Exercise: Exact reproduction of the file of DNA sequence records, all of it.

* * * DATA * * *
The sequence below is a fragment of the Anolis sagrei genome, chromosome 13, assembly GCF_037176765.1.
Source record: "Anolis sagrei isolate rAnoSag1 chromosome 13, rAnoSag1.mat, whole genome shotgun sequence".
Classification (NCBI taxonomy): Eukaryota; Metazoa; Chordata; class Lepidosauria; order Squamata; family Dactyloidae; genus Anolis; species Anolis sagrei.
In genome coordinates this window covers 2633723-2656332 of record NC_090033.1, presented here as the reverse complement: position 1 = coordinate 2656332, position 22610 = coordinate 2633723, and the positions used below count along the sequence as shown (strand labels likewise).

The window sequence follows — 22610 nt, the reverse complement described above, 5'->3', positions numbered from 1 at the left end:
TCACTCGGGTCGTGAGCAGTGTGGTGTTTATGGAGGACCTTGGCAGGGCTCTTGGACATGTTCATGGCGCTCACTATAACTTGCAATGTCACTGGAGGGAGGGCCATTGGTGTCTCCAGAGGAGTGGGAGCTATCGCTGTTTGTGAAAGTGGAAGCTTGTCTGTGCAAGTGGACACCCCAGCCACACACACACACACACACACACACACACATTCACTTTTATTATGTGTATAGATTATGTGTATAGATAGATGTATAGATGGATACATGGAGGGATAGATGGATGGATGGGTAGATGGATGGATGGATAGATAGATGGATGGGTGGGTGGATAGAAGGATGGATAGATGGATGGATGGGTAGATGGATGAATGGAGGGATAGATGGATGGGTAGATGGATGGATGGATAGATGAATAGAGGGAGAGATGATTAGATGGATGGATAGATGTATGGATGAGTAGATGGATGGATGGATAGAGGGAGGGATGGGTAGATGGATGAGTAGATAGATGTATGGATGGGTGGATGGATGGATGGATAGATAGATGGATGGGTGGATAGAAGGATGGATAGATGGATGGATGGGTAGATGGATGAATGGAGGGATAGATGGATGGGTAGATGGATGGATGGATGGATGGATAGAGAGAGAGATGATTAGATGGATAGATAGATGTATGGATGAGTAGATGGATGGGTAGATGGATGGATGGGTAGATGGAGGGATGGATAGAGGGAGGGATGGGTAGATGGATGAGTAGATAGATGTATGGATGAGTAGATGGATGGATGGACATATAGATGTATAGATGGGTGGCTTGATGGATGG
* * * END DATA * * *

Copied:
The sequence below is a fragment of the Anolis sagrei genome, chromosome 13, assembly GCF_037176765.1.
Source record: "Anolis sagrei isolate rAnoSag1 chromosome 13, rAnoSag1.mat, whole genome shotgun sequence".
Classification (NCBI taxonomy): Eukaryota; Metazoa; Chordata; class Lepidosauria; order Squamata; family Dactyloidae; genus Anolis; species Anolis sagrei.
In genome coordinates this window covers 2633723-2656332 of record NC_090033.1, presented here as the reverse complement: position 1 = coordinate 2656332, position 22610 = coordinate 2633723, and the positions used below count along the sequence as shown (strand labels likewise).

The window sequence follows — 22610 nt, the reverse complement described above, 5'->3', positions numbered from 1 at the left end:
TCACTCGGGTCGTGAGCAGTGTGGTGTTTATGGAGGACCTTGGCAGGGCTCTTGGACATGTTCATGGCGCTCACTATAACTTGCAATGTCACTGGAGGGAGGGCCATTGGTGTCTCCAGAGGAGTGGGAGCTATCGCTGTTTGTGAAAGTGGAAGCTTGTCTGTGCAAGTGGACACCCCAGCCACACACACACACACACACACACACACACATTCACTTTTATTATGTGTATAGATTATGTGTATAGATAGATGTATAGATGGATACATGGAGGGATAGATGGATGGATGGGTAGATGGATGGATGGATAGATAGATGGATGGGTGGGTGGATAGAAGGATGGATAGATGGATGGATGGGTAGATGGATGAATGGAGGGATAGATGGATGGGTAGATGGATGGATGGATAGATGAATAGAGGGAGAGATGATTAGATGGATGGATAGATGTATGGATGAGTAGATGGATGGATGGATAGAGGGAGGGATGGGTAGATGGATGAGTAGATAGATGTATGGATGGGTGGATGGATGGATGGATAGATAGATGGATGGGTGGATAGAAGGATGGATAGATGGATGGATGGGTAGATGGATGAATGGAGGGATAGATGGATGGGTAGATGGATGGATGGATGGATGGATAGAGAGAGAGATGATTAGATGGATAGATAGATGTATGGATGAGTAGATGGATGGGTAGATGGATGGATGGGTAGATGGAGGGATGGATAGAGGGAGGGATGGGTAGATGGATGAGTAGATAGATGTATGGATGAGTAGATGGATGGATGGACATATAGATGTATAGATGGGTGGCTTGATGGATGG